Kharkiv, Ukraine's second-most populous city, has been one of the most devastated by Russia’s attack.

According to the NGO Human Rights Watch, the Russian army has used cluster bombs in its offensive against the city and the surrounding region. This weapon is banned by a treaty signed by more than 100 countries in 2010, although neither Ukraine nor Russia are among them.

In the city of around 1.4 million inhabitants, there are now repeated images of destroyed buildings, such as the iconic Opera House. A part of the city’s population has already joined the million people who have fled the country to seek refuge in neighbouring countries.

Among them is Andrey Tyschchenko, pastor of the New Generation evangelical church in Kharkiv. Ten days before the Russian invasion, he told us that "most churches, located close to the Ukraine-Russia border in the east part of Ukraine, continue preaching the Gospel".

After the invasion, his family sought refuge in Poland. Speaking to Protestante Digital, Tyschchenko explains that from there he continues to work for his congregation. So far, the shelling has not affected the church building and he is confident that he will be able to return soon.

Question. What is your personal situation right now?

Answer. Before the war started, I was travelling to Ghana with my father, to a conference. When we had just arrived, I received messages saying the war had just started in Ukraine. I was really nervous.

What I did first was to get in contact with my wife and my mother and my sister. They tried to reach the west of Ukraine for five days. My father and I changed our tickets and flew to Istanbul and then to Berlin. Then we drove by car to Poland and we met our family there. We are here now, in an apartment. To be precise, somebody from Poland left us this place for free, so we are very thankful to those people who are volunteering, they serve and do anything for the refugees so that people find themselves well.

Q. What is the situation of refugees arriving there in Poland?

A. The conditions for the refugees who have been able to cross the border here are very good. There are many volunteers, in some places even more than the people who need help. So, we thank all of the people who are working and doing everything in order to help every refugee.

Q. How is the church in Kharkiv doing?

A. When we came back to Berlin we sought to go back to Ukraine but unfortunately, we don’t have a safe place where we can go and we couldn’t help our people in Ukraine, our church members. That is why we decided to do it in another way.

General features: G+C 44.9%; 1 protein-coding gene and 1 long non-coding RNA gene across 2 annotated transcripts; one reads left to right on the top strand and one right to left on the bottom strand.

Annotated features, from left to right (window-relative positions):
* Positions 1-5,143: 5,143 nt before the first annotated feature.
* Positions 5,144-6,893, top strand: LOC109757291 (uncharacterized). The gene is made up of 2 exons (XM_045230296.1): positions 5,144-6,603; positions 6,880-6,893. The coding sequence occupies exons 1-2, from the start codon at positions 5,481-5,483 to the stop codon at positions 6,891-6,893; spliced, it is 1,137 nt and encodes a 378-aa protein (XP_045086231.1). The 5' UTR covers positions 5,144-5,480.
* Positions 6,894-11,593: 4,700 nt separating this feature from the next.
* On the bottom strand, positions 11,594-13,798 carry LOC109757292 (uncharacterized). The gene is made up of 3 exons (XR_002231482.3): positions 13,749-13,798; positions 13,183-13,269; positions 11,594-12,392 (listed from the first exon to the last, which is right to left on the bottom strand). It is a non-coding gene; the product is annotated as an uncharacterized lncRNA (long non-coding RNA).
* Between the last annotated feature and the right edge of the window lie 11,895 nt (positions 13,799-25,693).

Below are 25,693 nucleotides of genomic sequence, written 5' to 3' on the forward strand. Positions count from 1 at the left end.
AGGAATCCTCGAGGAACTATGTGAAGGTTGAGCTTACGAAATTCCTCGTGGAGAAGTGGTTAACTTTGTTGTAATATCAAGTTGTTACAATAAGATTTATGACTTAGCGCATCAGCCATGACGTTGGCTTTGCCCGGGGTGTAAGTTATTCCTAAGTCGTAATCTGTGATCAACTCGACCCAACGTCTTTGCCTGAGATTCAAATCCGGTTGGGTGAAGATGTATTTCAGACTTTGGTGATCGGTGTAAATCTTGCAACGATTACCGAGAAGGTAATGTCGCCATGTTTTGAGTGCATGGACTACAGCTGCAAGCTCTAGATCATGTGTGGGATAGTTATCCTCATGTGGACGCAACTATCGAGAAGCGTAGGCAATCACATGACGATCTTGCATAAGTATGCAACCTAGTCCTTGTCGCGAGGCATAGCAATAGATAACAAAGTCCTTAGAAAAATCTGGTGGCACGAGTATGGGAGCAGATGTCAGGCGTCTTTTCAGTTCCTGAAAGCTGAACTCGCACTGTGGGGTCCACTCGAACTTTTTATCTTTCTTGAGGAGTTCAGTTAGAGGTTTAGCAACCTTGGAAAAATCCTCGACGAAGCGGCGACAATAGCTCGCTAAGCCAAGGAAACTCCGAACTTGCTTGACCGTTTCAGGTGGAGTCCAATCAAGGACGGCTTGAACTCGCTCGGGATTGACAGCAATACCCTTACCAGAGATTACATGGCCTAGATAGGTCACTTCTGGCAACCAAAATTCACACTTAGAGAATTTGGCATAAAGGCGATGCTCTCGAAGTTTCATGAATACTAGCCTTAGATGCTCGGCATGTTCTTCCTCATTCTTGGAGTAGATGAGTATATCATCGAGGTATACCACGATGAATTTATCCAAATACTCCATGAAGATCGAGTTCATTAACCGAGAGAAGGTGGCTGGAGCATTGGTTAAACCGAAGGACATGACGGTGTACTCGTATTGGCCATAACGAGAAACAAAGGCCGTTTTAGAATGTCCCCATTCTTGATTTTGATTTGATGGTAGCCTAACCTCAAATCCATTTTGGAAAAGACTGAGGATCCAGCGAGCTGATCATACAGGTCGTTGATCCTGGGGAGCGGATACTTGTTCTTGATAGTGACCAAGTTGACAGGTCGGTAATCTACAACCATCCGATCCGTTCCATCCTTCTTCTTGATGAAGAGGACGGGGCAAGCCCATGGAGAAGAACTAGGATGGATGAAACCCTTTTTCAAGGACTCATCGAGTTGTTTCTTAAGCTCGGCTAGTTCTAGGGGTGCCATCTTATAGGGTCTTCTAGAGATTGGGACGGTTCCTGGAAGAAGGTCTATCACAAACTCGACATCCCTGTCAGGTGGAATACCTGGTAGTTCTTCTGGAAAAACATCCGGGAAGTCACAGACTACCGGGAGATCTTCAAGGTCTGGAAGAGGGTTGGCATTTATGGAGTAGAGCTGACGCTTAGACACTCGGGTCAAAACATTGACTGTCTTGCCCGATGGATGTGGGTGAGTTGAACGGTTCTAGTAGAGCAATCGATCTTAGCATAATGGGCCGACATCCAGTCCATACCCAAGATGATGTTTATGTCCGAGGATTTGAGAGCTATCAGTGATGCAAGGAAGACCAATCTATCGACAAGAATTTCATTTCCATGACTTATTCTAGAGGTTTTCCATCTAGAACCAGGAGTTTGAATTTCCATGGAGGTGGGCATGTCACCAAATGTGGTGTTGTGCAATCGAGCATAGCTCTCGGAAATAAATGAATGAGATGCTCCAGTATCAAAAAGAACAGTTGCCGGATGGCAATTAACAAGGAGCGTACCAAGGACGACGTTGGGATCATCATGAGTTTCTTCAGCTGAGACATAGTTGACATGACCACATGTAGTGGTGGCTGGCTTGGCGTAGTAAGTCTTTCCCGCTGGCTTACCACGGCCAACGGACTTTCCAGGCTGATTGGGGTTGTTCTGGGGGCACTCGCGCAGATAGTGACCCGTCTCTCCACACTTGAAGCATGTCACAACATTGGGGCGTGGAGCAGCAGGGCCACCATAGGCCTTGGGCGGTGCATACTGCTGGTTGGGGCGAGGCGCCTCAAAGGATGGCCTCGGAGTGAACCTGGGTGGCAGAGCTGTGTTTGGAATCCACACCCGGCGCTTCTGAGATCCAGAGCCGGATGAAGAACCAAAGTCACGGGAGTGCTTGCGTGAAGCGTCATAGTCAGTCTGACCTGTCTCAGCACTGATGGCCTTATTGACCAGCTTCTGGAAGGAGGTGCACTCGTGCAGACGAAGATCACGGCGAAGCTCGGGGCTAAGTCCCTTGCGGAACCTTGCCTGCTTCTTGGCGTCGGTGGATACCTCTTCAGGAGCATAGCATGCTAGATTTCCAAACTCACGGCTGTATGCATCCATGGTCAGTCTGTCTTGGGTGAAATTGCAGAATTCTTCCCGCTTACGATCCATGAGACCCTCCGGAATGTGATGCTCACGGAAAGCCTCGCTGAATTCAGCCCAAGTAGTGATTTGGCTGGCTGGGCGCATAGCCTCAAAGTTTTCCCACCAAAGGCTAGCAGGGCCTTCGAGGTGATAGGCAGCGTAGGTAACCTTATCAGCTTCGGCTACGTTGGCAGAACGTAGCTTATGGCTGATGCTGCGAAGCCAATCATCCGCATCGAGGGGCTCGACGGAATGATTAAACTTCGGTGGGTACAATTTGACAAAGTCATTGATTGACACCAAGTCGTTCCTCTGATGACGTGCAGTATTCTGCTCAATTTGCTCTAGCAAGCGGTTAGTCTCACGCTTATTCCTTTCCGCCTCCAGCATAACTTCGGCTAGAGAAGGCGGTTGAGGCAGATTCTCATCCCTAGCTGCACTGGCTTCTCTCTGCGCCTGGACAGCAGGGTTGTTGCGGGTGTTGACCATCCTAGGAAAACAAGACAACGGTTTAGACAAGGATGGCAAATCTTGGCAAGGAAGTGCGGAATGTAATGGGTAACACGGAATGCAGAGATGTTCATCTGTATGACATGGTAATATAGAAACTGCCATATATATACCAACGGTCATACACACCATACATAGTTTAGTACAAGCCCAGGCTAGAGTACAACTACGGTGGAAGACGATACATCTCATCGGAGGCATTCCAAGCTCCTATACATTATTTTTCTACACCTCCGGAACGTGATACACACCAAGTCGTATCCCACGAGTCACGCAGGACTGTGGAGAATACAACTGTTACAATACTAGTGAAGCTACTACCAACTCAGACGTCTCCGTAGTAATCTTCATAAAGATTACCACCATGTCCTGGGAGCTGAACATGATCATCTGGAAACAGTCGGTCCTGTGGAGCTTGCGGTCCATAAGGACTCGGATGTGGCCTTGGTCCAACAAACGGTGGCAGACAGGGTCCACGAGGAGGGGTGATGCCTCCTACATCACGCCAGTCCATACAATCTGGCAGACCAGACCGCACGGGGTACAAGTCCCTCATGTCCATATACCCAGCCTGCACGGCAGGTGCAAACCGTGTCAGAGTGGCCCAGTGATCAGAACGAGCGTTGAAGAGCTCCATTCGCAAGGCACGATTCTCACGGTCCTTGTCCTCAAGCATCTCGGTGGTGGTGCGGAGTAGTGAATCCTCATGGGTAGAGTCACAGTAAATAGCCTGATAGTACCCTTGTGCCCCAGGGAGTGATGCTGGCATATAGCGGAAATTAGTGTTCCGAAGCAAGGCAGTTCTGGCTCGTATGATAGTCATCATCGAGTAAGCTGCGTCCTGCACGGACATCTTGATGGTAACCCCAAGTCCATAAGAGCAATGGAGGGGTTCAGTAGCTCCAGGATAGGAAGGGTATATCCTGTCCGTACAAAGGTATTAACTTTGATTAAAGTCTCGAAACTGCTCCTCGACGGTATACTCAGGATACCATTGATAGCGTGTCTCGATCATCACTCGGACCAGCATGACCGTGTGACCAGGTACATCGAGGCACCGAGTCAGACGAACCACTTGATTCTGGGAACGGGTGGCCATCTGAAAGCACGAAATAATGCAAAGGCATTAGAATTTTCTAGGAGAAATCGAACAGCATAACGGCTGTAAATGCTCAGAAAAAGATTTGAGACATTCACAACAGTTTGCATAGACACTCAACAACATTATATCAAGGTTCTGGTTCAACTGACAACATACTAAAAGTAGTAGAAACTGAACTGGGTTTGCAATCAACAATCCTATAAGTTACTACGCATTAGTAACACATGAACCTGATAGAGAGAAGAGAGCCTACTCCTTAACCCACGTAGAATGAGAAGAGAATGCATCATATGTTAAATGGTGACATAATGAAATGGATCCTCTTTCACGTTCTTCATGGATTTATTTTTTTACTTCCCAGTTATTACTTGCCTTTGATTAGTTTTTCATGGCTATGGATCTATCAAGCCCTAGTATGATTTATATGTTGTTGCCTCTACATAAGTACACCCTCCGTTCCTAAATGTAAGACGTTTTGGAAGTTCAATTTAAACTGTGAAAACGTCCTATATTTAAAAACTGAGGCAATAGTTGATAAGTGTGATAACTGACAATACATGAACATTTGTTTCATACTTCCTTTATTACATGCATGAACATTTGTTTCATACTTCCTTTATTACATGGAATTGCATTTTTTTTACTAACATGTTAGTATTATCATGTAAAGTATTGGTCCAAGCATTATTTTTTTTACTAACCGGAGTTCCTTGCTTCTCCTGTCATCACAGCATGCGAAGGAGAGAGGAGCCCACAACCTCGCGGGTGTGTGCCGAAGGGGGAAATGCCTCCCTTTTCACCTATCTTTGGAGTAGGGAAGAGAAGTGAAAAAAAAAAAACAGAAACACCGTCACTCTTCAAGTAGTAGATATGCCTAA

We started to call and write our friends in Europe so they send us money so that people who stay in Ukraine, some pastors and leaders were able to help people to get out of the country, being evacuated, and feed people.

So many people there are still in bomb shelters and what our people are doing with the money sent is to buy some food and oil, which is really difficult to acquire right now. For example, in Kharkiv, we already evacuated around 600 people, maybe more. They have been sent to safe places. The churches in Ukraine are trying to help all the people, give them food and places where stay. We are doing everything we can in order to protect our people.

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In Kharkiv, our church buildings are still available and has not been destroyed. We believe that when we’ll be able to come back to Ukraine, we will be able to gather in this place again. In prayer, we proclaim everyday protection for people and we believe everything is gonna be good and this war will end soon.

Q. How can other Christians help Ukraine right now?

A. There are three points to help Ukraine right now. First of all, it’s praying. We believe that prayer is the biggest power in the whole world. Please, pray that Putin stops his troops. Pray for our protection and the safety of the country.

The second point is I believe that all the Christian community should rise up their voices and tell about what is happening in Ukraine everywhere where they are. If somebody has a relationship with its government, please ask them to help us send food, money and weapons to Ukraine. I believe that if we protect our country we will protect the whole of Europe.

In a third way, I think it’s really useful to send supplies and money to our people, because in this moment what is most needed is to just feed the people and evacuate them.


JONATÁN SORIANO , EVANGELICAL FOCUS. This story is republished here with permission.